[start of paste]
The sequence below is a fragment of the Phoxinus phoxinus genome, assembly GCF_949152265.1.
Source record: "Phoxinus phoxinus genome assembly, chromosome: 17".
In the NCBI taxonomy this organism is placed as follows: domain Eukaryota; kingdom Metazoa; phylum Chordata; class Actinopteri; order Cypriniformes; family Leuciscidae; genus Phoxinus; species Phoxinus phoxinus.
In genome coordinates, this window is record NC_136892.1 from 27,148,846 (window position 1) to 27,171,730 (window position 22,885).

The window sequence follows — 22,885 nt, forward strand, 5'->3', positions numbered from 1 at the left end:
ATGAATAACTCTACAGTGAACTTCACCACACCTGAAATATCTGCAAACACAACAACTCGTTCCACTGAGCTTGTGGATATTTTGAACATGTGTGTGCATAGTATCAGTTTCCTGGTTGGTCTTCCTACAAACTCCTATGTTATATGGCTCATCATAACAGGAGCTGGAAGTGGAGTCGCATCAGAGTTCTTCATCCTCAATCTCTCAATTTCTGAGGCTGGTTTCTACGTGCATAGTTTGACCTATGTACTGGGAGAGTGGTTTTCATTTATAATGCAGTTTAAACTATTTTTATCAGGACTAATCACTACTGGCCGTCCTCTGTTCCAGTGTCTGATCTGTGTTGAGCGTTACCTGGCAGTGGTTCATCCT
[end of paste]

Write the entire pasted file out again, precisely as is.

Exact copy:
The sequence below is a fragment of the Phoxinus phoxinus genome, assembly GCF_949152265.1.
Source record: "Phoxinus phoxinus genome assembly, chromosome: 17".
In the NCBI taxonomy this organism is placed as follows: domain Eukaryota; kingdom Metazoa; phylum Chordata; class Actinopteri; order Cypriniformes; family Leuciscidae; genus Phoxinus; species Phoxinus phoxinus.
In genome coordinates, this window is record NC_136892.1 from 27,148,846 (window position 1) to 27,171,730 (window position 22,885).

The window sequence follows — 22,885 nt, forward strand, 5'->3', positions numbered from 1 at the left end:
ATGAATAACTCTACAGTGAACTTCACCACACCTGAAATATCTGCAAACACAACAACTCGTTCCACTGAGCTTGTGGATATTTTGAACATGTGTGTGCATAGTATCAGTTTCCTGGTTGGTCTTCCTACAAACTCCTATGTTATATGGCTCATCATAACAGGAGCTGGAAGTGGAGTCGCATCAGAGTTCTTCATCCTCAATCTCTCAATTTCTGAGGCTGGTTTCTACGTGCATAGTTTGACCTATGTACTGGGAGAGTGGTTTTCATTTATAATGCAGTTTAAACTATTTTTATCAGGACTAATCACTACTGGCCGTCCTCTGTTCCAGTGTCTGATCTGTGTTGAGCGTTACCTGGCAGTGGTTCATCCT